Marlins star pitcher Jose Fernandez was legally drunk and had cocaine in his system when he died in a boat wreck off South Beach, a toxicology report shows, but his family’s attorney insisted Saturday that he was not piloting the vessel when it crashed.
The release of the medical examiner’s reports added new details to the devastating death of Fernandez, the Cuban-born sports hero who was killed in a horrific boat wreck last month that shocked South Florida and rocked the Miami Marlins franchise.
Fernandez, 24, died when his 32-foot boat plowed into the Government Cut north jetty before dawn Sept. 25. Two others on the boat with him, Emilio Jesus Macias, 27, and 25-year-old Eduardo Rivero also were killed.
While his two companions had alcohol in their systems, neither was legally drunk, the reports from the Miami-Dade Medical Examiner’s Office show. However, one of them, Eduardo Rivero, also had cocaine in his blood, the reports show.
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Fernandez had a blood-alcohol content level of 0.147, well above the legal limit of .08. Another measurement showed the level at exactly double the legal limit.
The release of the toxicology reports came one day after the Miami Herald sued the Medical Examiner’s Office seeking release of the documents.
The crash was being investigated by the Florida Fish & Wildlife Conservation Commission, which initially claimed the documents could not be released because of an active criminal investigation. However, the Herald contended that no criminal charges could be brought because everyone on board died.
The records were released after the FWC declined to be a party to the lawsuit. “Miami-Dade County prides itself on being a transparent government,” Miami-Dade Mayor Carlos Gimenez said in a statement explaining why the reports were released after the police agency declined to take part in the lawsuit.
However, the player’s longtime friend and family attorney Ralph Fernandez blasted the county for releasing the toxicology reports, insisting there is an active criminal probe that could still net arrests, although he declined to say who might be the target.
Ralph Fernandez, no relation to the pitcher, said investigators have strong evidence that the star was not piloting the boat as it zoomed toward the rock jetty some time after leaving the American Social Bar & Kitchen on the Miami River.
The evidence: A witness who was on the phone with Fernandez “at the point of impact,” the lawyer said. The witness told police and Fernandez’s lawyer that the pitcher “was telling the person driving to go left, go left, bear away from the shore, and moments later, communications ceased,” the attorney said.
The witness’s account was backed up by text messages and phone records, according to Fernandez’s lawyer. He believes Macias was behind the wheel of the SeaVee-brand boat dubbed the “Kaught Looking.”
The autopsy showed that the men suffered devastating blunt-force trauma to their heads and bodies. The cause of death for each man is listed as “boat crash.”
The presence of alcohol in the crash was no surprise.
Last week, the Miami Herald obtained a search warrant that indicated that the bodies of the men exhibited a “strong odor” of alcohol when they reached the morgue. A bar receipt from American Social was also found inside the pocket of one of the men.
As for cocaine, Ralph Fernandez said the use of the drug was “totally out of character for Jose Fernandez.”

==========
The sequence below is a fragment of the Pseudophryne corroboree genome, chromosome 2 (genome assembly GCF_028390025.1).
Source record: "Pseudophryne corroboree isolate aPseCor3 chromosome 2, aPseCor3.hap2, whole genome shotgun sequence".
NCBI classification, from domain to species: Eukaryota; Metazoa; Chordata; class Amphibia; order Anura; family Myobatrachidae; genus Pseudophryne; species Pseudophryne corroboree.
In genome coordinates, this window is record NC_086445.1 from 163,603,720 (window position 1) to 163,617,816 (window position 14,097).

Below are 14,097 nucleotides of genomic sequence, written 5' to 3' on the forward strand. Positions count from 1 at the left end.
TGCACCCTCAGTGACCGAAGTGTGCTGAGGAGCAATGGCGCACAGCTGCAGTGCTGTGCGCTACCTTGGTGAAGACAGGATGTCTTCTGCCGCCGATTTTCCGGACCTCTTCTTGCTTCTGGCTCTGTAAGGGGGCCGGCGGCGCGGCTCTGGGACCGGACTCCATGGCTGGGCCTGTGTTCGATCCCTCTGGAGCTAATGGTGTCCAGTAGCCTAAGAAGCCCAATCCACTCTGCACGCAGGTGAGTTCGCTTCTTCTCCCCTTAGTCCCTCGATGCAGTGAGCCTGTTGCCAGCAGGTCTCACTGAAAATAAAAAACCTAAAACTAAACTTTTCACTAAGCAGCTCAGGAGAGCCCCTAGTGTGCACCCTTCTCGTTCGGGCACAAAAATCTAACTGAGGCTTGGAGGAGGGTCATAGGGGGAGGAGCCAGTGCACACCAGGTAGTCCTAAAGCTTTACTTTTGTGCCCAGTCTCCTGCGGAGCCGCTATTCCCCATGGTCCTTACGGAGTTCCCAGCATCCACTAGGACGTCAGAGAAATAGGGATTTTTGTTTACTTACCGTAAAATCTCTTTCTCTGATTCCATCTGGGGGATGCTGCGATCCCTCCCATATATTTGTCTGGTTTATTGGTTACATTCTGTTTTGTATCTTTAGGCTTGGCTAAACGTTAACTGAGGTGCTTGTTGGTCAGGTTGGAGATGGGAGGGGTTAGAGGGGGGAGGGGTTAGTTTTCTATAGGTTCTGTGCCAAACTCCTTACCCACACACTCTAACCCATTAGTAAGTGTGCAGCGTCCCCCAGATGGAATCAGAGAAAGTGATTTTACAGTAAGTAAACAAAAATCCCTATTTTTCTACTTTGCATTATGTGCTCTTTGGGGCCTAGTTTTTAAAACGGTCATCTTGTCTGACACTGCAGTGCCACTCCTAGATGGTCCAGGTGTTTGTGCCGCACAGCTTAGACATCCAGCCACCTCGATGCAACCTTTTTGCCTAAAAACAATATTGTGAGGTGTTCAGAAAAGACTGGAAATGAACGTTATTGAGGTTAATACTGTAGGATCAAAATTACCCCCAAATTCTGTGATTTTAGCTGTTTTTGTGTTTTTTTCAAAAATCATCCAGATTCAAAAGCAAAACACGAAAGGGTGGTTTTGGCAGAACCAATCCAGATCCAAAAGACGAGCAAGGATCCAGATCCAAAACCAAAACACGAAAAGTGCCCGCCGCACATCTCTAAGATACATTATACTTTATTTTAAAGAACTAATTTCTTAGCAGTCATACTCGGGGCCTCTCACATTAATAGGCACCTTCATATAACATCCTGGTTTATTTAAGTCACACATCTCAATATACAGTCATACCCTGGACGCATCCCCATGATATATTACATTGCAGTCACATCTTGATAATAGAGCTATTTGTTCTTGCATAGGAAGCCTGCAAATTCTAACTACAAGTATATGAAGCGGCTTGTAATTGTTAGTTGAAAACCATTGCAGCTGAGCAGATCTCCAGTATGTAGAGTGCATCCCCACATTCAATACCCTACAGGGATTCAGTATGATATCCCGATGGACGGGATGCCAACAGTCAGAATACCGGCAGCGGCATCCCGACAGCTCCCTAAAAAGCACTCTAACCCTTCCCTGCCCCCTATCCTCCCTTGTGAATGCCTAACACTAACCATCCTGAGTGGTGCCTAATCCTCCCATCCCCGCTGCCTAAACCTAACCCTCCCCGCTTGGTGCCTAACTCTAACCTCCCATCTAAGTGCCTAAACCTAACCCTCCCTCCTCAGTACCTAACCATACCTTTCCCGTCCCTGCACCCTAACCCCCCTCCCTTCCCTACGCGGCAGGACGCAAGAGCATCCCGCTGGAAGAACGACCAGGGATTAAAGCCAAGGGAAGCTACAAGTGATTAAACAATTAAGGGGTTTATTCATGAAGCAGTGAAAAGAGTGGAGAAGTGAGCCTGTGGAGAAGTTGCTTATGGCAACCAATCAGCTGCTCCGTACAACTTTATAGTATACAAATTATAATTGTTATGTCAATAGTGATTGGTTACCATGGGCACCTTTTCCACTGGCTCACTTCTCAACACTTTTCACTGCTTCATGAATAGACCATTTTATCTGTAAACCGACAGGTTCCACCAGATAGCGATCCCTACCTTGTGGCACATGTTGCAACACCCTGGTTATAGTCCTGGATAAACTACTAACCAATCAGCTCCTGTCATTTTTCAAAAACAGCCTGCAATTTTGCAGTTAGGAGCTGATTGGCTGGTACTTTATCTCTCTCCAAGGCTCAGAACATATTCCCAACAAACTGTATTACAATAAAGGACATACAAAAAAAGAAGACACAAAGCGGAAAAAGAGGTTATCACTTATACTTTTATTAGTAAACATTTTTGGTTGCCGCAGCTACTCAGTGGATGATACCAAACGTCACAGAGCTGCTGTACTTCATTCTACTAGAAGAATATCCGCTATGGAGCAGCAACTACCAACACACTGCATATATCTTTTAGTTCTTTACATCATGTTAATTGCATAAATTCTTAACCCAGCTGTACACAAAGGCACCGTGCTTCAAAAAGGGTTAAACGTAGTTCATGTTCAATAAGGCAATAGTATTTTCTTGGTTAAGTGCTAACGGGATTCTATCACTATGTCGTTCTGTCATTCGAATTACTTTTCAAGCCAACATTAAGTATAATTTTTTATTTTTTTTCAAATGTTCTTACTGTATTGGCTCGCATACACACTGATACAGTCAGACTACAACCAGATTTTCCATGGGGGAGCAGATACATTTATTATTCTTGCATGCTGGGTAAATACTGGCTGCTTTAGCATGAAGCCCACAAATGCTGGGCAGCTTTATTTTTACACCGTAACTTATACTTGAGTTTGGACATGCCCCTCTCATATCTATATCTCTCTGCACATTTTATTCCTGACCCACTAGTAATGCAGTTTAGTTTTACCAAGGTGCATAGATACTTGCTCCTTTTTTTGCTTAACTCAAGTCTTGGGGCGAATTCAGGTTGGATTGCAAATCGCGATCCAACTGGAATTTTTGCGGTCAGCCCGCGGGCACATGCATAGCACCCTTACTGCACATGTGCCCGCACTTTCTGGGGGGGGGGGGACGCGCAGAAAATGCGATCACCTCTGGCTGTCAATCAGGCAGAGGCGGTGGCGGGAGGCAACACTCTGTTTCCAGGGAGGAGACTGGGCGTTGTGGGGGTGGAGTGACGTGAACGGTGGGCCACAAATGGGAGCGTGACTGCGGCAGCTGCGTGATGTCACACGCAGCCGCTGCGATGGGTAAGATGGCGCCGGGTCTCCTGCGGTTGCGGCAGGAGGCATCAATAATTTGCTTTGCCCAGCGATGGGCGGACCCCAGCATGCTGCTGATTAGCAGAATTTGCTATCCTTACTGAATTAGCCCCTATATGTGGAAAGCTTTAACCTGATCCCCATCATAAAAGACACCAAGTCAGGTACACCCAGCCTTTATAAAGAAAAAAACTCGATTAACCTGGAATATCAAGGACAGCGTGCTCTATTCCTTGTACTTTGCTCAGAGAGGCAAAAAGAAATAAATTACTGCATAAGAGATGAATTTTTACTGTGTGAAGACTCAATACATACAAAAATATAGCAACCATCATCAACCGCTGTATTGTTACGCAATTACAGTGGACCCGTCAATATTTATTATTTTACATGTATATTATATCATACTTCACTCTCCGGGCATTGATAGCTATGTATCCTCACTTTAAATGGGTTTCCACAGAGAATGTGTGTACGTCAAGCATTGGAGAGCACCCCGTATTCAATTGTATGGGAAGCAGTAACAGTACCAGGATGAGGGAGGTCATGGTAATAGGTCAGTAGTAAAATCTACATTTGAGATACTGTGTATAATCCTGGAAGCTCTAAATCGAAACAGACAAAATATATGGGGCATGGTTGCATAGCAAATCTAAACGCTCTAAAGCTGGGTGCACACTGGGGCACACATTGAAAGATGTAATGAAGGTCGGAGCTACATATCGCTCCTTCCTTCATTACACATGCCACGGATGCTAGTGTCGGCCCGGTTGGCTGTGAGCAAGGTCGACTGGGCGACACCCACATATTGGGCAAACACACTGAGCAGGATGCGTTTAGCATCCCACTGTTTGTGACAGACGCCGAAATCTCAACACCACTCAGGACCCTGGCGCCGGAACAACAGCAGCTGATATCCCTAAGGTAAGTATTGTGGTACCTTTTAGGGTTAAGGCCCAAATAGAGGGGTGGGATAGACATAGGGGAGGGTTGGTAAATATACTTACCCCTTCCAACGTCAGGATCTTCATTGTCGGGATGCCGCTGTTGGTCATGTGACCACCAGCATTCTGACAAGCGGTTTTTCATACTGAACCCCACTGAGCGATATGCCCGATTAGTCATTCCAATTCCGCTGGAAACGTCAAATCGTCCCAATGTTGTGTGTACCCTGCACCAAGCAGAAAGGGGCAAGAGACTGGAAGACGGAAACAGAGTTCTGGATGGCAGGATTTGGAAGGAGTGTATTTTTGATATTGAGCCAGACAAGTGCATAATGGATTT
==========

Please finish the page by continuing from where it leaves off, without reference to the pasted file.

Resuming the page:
Dr. John Marraccini, a Florida forensic pathologist who reviewed the toxicology report Saturday, said the level of cocaine in Fernandez’s system shows the pitcher’s body was already beginning to metabolize the drug. As to how long it had been in his system, “all you can say is hours,” Marraccini said.
FWC, which investigates boating accidents, has not yet completed its final report on the accident.
Family members and an attorney representing Macias and Rivero could not be reached for comment. Marlins President David Samson declined to comment.
The results of the toxicology reports do nothing to diminish Fernandez’s place in Miami lore, his attorney said.
“He loved Miami. He loved the Marlins. He loved his people, and that’s not going to change,” Ralph Fernandez said. “Even if he was a wild thing, that’s not going to change what he did for everyone around him and for baseball and athletics as a whole.”
Fernandez was the franchise’s ace pitcher whose youthful exuberance captured the hearts of South Florida sports fans. He was particularly beloved by Miami’s Cuban-American community — like so many others, he fled the Communist island by sea, even diving into the ocean to save his mother when she fell overboard.
Authorities had released few details about the crash, although friends told reporters that Fernandez had been upset and wanted to blow off some steam after a game in which he did not pitch. Several teammates declined to accompany him on the boat, but his friend, Rivero, agreed to go along.
They docked at American Social, a posh watering hole on the Miami River, meeting up with Macias, who lived at the adjacent condo building but had turned in for the night. A friend of Rivero’s, Macias agreed to come down and meet Fernandez; he worked in financial advising and the pitcher could have been a possible client.
The trio went for an impromptu ride that ended just after 3 a.m., when the vessel plowed into north jetty, one of two that border Government Cut, the channel that commercial ships use to enter PortMiami.
Ralph Fernandez, Jose Fernandez’s attorney and longtime friend, said he believes the pitcher allowed Macias to operate the boat because of possible impairment.
Said the lawyer: “We often had that discussion. If you do not feel 100 percent, do not operate the boat under those conditions.”
Miami Herald staff writer Clark Spencer contributed to this report.